Place, publisher, year, edition, pages
Elsevier, 2018
National Category
Construction Management
Research subject
Construction Engineering and Management
Identifiers
urn:nbn:se:ltu:diva-66697 (URN)10.1016/j.enbuild.2017.11.017 (DOI)000428010300020 ()2-s2.0-85034624206 (Scopus ID)
Note

Validerad;2017;Nivå 2;2017-12-05 (andbra)

Available from: 2017-11-22 Created: 2017-11-22 Last updated: 2018-10-23Bibliographically approved
2. Structuring information from BIM: A glance at bills of materials
Open this publication in new window or tab >>Structuring information from BIM: A glance at bills of materials
2018 (English)In: Proceedings of the 35th ISARC, Berlin, Germany, IAARC Publications , 2018, Vol. 35, p. 362-368Conference paper, Published paper (Refereed)
Abstract [en]

Industrialized house-builders are moving towards an enhanced production where management of information along the value chain is critical in order to deliver housing projects on time and with the desired quality. Today digital tools and systems are used in both design and production to produce, deliver and instruct actors throughout the phases of aproject. However, the information usually exists in different islands and manual transfers are required tokeep the flow of information between IT-systems and individuals continuous. A key to improving the ability for the members in different stages of a project to work with the same information is to facilitate different views. One of the building blocks for creating bridges between the islands of information is to introduce bills of materials which can be used to organize information for different purposes. Uniting the use of building information modeling (BIM) withbills of materials (BOM) is therefore our focus in this paper. This is done in the context of industrialized house-building and the facets which it brings to the subject. The aim of this paper is to present an early endeavor into a BOM based approach for structuring information from BIM models. A demonstration tool was developed, and together with application in a case project from an industrialized house-builder, the generation of BOMs from BIM data is illustrated and discussed. The findings illustrates that we can apply different structures to the information located in our BIM models and that we can produce a BOM perspective on our products. Also, it is highlighted that we still need further studies to better understand how application of BOMs in the context of industrialized house-building is realized.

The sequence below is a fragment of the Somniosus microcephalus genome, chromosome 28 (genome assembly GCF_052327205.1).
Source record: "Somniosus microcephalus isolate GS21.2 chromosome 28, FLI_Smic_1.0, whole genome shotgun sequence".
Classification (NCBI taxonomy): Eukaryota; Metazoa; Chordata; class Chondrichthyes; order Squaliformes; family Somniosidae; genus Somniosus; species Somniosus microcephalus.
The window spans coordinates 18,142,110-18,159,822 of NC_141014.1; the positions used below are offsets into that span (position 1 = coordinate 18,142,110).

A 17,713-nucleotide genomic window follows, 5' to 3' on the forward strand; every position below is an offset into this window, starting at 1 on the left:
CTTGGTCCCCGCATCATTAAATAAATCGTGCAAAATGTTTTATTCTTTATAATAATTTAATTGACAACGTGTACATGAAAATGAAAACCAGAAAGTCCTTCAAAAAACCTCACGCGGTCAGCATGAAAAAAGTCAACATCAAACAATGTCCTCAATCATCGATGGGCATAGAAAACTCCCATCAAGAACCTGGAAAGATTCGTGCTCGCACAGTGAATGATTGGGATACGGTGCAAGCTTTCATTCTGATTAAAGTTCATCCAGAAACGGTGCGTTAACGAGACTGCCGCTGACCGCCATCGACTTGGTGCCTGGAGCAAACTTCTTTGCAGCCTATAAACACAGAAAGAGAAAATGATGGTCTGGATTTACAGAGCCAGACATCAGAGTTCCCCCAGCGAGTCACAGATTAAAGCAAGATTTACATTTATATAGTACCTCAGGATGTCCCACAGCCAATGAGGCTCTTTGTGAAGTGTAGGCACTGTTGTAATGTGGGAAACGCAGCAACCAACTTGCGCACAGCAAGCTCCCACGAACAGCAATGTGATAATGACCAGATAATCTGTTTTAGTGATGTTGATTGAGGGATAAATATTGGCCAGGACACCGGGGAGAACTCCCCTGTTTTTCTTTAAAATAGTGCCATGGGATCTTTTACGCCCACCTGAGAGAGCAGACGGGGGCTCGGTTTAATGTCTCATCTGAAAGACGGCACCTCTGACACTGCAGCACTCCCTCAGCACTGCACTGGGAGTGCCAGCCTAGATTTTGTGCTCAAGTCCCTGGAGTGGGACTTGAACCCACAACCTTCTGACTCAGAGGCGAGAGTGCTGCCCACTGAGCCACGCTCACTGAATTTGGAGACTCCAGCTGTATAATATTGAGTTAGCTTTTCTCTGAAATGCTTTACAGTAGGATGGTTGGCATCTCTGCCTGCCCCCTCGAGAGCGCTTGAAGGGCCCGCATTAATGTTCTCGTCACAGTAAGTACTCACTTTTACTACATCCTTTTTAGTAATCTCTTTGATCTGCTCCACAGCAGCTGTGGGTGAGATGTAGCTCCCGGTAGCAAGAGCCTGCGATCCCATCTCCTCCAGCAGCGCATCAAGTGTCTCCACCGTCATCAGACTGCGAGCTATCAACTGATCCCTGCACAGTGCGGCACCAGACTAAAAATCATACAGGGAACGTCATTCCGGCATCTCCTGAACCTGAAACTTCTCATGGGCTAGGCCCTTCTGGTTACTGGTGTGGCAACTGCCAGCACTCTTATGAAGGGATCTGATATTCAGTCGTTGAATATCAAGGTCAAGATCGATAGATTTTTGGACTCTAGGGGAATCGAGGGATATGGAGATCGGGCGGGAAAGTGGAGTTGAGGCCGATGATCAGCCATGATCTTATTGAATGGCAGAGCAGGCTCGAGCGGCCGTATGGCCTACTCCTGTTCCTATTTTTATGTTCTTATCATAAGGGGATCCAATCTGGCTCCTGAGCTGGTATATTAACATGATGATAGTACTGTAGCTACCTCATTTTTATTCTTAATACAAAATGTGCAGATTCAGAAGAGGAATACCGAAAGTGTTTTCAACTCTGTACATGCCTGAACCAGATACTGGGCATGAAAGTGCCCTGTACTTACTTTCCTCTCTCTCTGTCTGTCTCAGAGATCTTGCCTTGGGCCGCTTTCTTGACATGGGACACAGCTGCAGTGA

Place, publisher, year, edition, pages
IAARC Publications, 2018
Keywords
Bills of Materials, BIM, Industrialized, House Building
National Category
Building Technologies Construction Management
Research subject
Construction Management and Building Technology
Identifiers
urn:nbn:se:ltu:diva-70333 (URN)10.22260/ISARC2018/0052 (DOI)2-s2.0-85053917327 (Scopus ID)
Conference
35th International Symposium on Automation and Robotics in Construction (ISARC 2018), Berlin, July 20-25 2018
Available from: 2018-08-13 Created: 2018-08-13 Last updated: 2018-10-23Bibliographically approved
3. Approach for Automated Planning Using 5D-BIM
Open this publication in new window or tab >>Approach for Automated Planning Using 5D-BIM
2016 (English)In: Proceedings of the 33rd CIB W78 Conference 2016, Oct. 31st-Nov. 2nd 2016, Brisbane, Australia, 2016Conference paper, Published paper (Refereed)
Abstract [en]

Early planning decisions are usually dependent on time-demanding, manually produced cost estimations and schedules. There is a trend in the construction industry to use 5D-BIM to speed up these processes and automated approaches can be used to further improve effectiveness. This research aims to investigate how to create an automated 5D-BIM planning process when using industrialized building systems. We propose an approach that combines a BIM manual with predefined databases based on the building system and its properties. A case study at one of Scandinavia’s largest construction and property development companies was conducted where the presented approach was tested. The findings show that planning using 5D-BIM is possible to partially automate through our approach but that there are challenges for a fully automated process in the standardization required and assuring that the quality of data in each step is adequate.

Keywords
5D-BIM, automation, industrialized house-building, building system
National Category
Construction Management
Research subject
Construction Engineering and Management
Identifiers
urn:nbn:se:ltu:diva-60851 (URN)
Conference
33rd CIB W78 Conference 2016, Oct. 31st-Nov. 2nd 2016, Brisbane, Australia
Available from: 2016-12-01 Created: 2016-12-01 Last updated: 2018-08-15Bibliographically approved